Be a Smart Shopper When Buying Gift Cards

With the holidays fast approaching, millions of consumers will buy prepaid gift cards from merchants all across the State of Texas. These cards have become extremely popular; they can easily be mailed to far-away loved ones and undoubtedly simplify gift shopping at a very busy time of year.

Unfortunately, recent reports indicate that the crooks might also have their eye on the convenience of gift cards. According to law enforcement and consumer protection sources from around the country, scam artists are strolling around busy shopping centers, eyeing racks full of not-yet-activated gift cards (generally, these cards are only valid after a consumer pays for them). The con artists write down or memorize the serial numbers on the face of the card, then sit back and wait for an unsuspecting consumer to purchase and activate the card.

Once a card has been purchased, all the scammer has to do is call the card's customer service number, confirm that it has been activated, and check its available balance. By then, the scammer can use the card to make online purchases. Sadly, it could be days or even weeks before consumers find out that the balance on their cards has been drained by a thief.

Protect yourself by making sure that your purchase of a gift card is a safe one: Ask a store clerk to provide you with a gift card from behind a counter or that has not otherwise been accessible to the general public. Also note that some gift cards already have security measures, such as an additional scratch off code. If so, make sure that the no one has tampered with either the card or its packaging.

Remember to be a vigilant consumer throughout the season. If you buy or receive a gift card where any part of the balance mysteriously disappears, you should immediately notify the merchant who issued the card.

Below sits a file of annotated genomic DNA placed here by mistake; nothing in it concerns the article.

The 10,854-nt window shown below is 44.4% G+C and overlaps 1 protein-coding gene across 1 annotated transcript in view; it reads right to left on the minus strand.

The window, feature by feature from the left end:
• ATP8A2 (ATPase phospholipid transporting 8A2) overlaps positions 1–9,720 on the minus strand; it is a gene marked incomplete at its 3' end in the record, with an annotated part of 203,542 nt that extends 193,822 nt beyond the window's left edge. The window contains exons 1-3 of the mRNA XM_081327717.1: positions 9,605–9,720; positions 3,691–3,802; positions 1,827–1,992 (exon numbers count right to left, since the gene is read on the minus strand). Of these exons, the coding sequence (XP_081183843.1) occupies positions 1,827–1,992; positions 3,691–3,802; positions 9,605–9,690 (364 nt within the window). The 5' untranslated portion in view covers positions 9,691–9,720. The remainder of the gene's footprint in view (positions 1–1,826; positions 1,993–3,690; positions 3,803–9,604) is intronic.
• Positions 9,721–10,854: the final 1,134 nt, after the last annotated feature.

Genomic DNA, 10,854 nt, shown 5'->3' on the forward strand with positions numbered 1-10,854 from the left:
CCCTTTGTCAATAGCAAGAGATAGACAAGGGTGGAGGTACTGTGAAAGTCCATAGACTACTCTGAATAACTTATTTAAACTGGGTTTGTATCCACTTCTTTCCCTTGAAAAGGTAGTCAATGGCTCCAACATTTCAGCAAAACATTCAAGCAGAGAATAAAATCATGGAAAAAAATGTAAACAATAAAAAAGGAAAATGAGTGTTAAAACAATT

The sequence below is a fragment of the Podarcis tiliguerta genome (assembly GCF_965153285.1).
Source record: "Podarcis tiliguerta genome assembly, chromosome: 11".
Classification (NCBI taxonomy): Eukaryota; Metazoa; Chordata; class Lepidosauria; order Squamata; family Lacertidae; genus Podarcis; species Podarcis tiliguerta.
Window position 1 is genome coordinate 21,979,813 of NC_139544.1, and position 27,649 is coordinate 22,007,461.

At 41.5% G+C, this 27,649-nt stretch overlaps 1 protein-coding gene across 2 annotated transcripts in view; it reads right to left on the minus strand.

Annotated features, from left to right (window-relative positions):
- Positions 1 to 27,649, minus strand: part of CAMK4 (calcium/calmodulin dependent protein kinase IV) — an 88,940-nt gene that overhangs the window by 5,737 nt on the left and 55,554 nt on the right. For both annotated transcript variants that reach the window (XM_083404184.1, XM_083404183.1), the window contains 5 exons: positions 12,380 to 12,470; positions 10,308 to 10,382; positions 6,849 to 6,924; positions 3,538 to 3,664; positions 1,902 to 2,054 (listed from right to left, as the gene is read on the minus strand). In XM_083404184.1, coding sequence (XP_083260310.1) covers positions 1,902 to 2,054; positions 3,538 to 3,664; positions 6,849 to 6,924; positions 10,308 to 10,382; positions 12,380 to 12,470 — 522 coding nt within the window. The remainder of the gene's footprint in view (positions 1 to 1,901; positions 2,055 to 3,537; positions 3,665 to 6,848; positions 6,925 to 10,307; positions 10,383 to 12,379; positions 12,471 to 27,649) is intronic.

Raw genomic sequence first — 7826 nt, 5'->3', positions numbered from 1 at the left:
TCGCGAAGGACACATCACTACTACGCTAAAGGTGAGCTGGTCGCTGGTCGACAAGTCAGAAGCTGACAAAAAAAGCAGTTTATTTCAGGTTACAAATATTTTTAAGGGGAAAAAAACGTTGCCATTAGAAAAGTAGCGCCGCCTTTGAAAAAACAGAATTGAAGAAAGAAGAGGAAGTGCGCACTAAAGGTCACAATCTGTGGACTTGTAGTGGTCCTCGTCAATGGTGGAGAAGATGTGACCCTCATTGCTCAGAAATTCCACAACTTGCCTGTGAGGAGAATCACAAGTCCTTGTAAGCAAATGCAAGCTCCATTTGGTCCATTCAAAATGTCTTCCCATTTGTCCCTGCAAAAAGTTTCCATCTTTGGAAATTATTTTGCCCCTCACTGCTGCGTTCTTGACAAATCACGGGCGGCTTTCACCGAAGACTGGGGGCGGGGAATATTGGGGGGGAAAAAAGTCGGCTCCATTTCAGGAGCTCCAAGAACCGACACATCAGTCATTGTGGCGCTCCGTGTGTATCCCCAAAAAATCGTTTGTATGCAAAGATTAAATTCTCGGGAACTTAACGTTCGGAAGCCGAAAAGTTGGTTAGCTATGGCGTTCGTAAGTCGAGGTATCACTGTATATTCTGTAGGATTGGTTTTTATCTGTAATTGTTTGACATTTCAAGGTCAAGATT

Happy holidays.

General Abbott's signature
Greg Abbott
Attorney General of Texas

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ABOUT CONSUMER ALERTS - The Office of the Attorney General accepts consumer complaints about businesses. When a pattern of complaints warrants intervention, the Attorney General can file a civil lawsuit under consumer protection statutes, sometimes with the result that a company is required to pay restitution to consumers -- see our Major Lawsuits page. However, when a consumer is swindled by a con artist, filing a complaint cannot help. Civil litigation can sometimes put a very unscrupulous business out of action, but often cannot produce restitution.

Individual con artists generally fall under the jurisdiction of a criminal prosecutor -- in Texas, this is the district or county attorney. But even when they are charged and convicted, these individuals usually have spent the money as fast as they have stolen it. A person who is the victim of fraud should report the incident to the police or sheriff. But by far the best thing is for consumers to be aware of fraud, so they are not swindled in the first place. For this reason, the Office of the Attorney General posts these Consumer Alerts about possible scams and schemes that come to our attention through citizen contacts to our office or other sources.

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